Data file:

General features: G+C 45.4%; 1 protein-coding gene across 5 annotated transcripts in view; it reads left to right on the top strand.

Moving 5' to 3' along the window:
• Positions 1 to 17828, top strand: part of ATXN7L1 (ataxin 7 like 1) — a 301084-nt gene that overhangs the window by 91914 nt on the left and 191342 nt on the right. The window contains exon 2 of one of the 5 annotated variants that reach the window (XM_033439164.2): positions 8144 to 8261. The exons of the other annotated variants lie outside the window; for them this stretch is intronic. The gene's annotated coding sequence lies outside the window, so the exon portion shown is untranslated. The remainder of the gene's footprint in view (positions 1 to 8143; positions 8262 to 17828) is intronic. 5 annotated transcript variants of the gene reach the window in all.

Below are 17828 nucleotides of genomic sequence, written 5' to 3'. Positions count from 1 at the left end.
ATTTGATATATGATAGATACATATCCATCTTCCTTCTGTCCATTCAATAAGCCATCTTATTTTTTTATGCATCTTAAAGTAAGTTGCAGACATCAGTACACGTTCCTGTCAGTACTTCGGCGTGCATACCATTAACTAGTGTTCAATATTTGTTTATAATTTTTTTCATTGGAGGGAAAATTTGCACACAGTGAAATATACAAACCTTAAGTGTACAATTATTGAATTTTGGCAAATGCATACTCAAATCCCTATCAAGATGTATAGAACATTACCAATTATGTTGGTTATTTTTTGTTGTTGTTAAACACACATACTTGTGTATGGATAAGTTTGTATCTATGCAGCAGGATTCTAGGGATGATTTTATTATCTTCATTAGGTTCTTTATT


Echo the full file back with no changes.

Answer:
General features: G+C 45.4%; 1 protein-coding gene across 5 annotated transcripts in view; it reads left to right on the top strand.

Moving 5' to 3' along the window:
• Positions 1 to 17828, top strand: part of ATXN7L1 (ataxin 7 like 1) — a 301084-nt gene that overhangs the window by 91914 nt on the left and 191342 nt on the right. The window contains exon 2 of one of the 5 annotated variants that reach the window (XM_033439164.2): positions 8144 to 8261. The exons of the other annotated variants lie outside the window; for them this stretch is intronic. The gene's annotated coding sequence lies outside the window, so the exon portion shown is untranslated. The remainder of the gene's footprint in view (positions 1 to 8143; positions 8262 to 17828) is intronic. 5 annotated transcript variants of the gene reach the window in all.

Below are 17828 nucleotides of genomic sequence, written 5' to 3'. Positions count from 1 at the left end.
ATTTGATATATGATAGATACATATCCATCTTCCTTCTGTCCATTCAATAAGCCATCTTATTTTTTTATGCATCTTAAAGTAAGTTGCAGACATCAGTACACGTTCCTGTCAGTACTTCGGCGTGCATACCATTAACTAGTGTTCAATATTTGTTTATAATTTTTTTCATTGGAGGGAAAATTTGCACACAGTGAAATATACAAACCTTAAGTGTACAATTATTGAATTTTGGCAAATGCATACTCAAATCCCTATCAAGATGTATAGAACATTACCAATTATGTTGGTTATTTTTTGTTGTTGTTAAACACACATACTTGTGTATGGATAAGTTTGTATCTATGCAGCAGGATTCTAGGGATGATTTTATTATCTTCATTAGGTTCTTTATT